Thursday, November 17, 2016


I am beginning to wonder if we have gone down the rabbit hole into Wonderland where in is out, up is down, left is right, night is day. Last week, the electorate chose the least qualified person ever to be nominated by a major party for the U.S. presidency, the only one never to have been elected to office, hold public office, or serve in the military. Moreover, we chose him over arguably the best qualified person ever to run for the presidency.
Now comes the news that Judge Diane Goodstein is one of the three finalists to be one of the five justices of the South Carolina Supreme Court. See Steve Skardon's comments and the Post and Courier article at .
We will all remember her as the circuit court judge presiding over the Church trial in July of 2014 who rendered an astonishing decision. It was appealed to the SC Supreme Court which held a hearing on it in September of 2015.
Goodstein has been in the running before for a seat on the state's high court, once in 2007. She has been in the public eye several times over the years since she was elected by the state legislature to be a circuit court judge in 1998. In 2008 questions were raised about her possible collusion with the Catholic Church to settle child abuse cases. Gregg Meyers, a lawyer for some of the clients, said "'Apparently all counsel were colluding to move settled cases to Dorchester County to get the cases to Judge Goodstein.'" A newspaper article said Meyers was "'accusing the church of delaying payment of $1.375 million and colluding with class counsel and Diane Goodstein, the circuit court judge in Dorchester County who presided over the class-action case.'" [Adam Parker, "Charges Fly in Suit over Catholic Diocese Settlement," Charleston Post and Courier, June 25, 2008, ].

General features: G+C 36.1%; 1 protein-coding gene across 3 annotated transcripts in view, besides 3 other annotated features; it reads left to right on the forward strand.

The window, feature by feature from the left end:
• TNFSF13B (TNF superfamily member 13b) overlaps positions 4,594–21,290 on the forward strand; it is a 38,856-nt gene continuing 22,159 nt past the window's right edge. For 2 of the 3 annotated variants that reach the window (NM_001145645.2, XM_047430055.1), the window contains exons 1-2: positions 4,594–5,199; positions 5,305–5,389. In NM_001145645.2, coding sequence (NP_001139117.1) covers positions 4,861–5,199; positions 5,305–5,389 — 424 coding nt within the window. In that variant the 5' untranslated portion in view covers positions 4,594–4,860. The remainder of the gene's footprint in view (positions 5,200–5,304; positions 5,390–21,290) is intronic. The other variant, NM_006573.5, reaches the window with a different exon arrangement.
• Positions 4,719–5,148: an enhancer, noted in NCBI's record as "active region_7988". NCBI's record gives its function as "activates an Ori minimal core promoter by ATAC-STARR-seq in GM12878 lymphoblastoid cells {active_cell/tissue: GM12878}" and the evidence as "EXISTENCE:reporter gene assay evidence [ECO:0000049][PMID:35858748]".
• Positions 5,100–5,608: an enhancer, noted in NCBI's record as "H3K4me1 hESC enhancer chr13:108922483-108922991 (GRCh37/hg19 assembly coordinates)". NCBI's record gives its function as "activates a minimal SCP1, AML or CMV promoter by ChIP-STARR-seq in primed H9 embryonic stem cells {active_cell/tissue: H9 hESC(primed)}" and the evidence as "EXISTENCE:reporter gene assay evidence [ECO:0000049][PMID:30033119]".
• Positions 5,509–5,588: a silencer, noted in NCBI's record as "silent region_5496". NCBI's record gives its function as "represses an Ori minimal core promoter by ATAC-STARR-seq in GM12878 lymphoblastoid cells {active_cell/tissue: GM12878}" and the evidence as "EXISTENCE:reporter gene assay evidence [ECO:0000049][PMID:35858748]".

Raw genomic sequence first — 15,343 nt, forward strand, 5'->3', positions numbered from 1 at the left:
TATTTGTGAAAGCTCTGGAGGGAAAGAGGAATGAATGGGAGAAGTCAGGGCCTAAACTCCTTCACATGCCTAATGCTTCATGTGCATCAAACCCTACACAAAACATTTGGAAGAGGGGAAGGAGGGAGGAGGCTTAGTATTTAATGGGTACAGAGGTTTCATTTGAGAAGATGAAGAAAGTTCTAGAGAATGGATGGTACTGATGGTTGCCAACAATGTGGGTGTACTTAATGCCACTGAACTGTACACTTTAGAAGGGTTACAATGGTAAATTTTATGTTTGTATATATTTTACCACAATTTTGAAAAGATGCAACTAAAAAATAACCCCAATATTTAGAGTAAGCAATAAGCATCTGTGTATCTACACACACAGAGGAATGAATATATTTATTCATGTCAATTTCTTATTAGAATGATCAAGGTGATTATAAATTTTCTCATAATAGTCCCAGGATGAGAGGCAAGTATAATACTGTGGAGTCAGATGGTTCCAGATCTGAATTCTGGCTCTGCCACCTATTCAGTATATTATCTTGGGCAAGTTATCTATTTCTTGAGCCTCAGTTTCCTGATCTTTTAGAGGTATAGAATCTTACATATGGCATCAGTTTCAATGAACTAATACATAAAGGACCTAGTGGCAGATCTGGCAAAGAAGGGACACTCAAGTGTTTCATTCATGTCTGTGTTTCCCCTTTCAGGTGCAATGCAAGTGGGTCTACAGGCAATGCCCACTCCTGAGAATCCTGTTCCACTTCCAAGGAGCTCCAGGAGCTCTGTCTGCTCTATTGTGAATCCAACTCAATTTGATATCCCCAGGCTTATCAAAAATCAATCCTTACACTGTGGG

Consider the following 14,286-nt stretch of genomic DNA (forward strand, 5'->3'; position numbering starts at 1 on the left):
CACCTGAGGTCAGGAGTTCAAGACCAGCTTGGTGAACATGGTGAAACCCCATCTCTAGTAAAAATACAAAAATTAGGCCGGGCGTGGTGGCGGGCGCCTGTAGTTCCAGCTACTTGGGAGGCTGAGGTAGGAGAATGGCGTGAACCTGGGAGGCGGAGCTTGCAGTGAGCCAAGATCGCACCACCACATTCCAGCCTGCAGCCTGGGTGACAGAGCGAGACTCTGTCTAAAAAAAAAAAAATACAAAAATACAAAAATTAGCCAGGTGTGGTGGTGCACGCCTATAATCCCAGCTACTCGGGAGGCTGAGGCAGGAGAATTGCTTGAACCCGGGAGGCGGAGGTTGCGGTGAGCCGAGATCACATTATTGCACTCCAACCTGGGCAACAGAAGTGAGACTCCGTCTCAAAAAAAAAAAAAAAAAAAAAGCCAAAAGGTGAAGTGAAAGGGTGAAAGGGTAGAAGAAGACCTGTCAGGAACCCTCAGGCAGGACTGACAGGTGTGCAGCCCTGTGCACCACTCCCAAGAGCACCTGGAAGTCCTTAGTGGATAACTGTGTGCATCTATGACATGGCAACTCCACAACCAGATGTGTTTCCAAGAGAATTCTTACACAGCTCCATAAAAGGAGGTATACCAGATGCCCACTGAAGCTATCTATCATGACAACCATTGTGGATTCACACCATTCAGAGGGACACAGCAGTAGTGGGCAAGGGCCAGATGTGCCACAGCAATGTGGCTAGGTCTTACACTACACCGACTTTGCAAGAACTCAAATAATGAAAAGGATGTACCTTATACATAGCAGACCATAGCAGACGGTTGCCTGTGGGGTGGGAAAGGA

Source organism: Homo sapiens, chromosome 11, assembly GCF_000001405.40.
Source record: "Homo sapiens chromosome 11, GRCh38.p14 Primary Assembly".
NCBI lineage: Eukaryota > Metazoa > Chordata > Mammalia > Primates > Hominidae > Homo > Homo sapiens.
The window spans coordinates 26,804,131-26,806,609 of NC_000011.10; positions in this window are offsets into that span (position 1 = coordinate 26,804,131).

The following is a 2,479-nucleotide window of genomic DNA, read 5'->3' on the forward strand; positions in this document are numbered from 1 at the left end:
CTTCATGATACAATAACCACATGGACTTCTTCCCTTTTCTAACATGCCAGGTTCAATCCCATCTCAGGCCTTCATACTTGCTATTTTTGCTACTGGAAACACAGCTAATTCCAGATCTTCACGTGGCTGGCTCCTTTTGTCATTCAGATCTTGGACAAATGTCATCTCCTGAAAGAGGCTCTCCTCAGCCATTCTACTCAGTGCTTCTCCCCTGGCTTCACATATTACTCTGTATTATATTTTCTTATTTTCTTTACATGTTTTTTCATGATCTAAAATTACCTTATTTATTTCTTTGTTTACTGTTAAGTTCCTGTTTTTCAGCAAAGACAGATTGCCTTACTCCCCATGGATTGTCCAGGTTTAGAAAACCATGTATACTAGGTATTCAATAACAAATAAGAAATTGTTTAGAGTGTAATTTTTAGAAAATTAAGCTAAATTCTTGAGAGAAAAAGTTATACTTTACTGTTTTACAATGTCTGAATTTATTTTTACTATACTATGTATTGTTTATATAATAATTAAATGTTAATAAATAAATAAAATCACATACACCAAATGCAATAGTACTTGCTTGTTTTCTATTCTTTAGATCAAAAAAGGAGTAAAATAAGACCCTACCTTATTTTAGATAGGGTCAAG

Another matter concerned property. ["Judge, Husband Settle Bankruptcy Dispute," Summerville Patch, March 15, 2013, ]. Goodstein and her husband agreed to pay $500,000 to settle a lawsuit that they had improperly transferred real estate holdings involved in bankruptcy proceedings. Her husband, Arnold Goodstein, had built a large construction business but declared bankruptcy following the housing crash of 2007-08. Diane Goodstein did not admit guilt in the matter of the questionable transfer of property to her and disputed the claim of impropriety, yet she agreed to the half-million-dollar payment. [see also Charleston Post and Courier, Katy Stech, "Goodstein Details Downfall," July 24, 2010, ].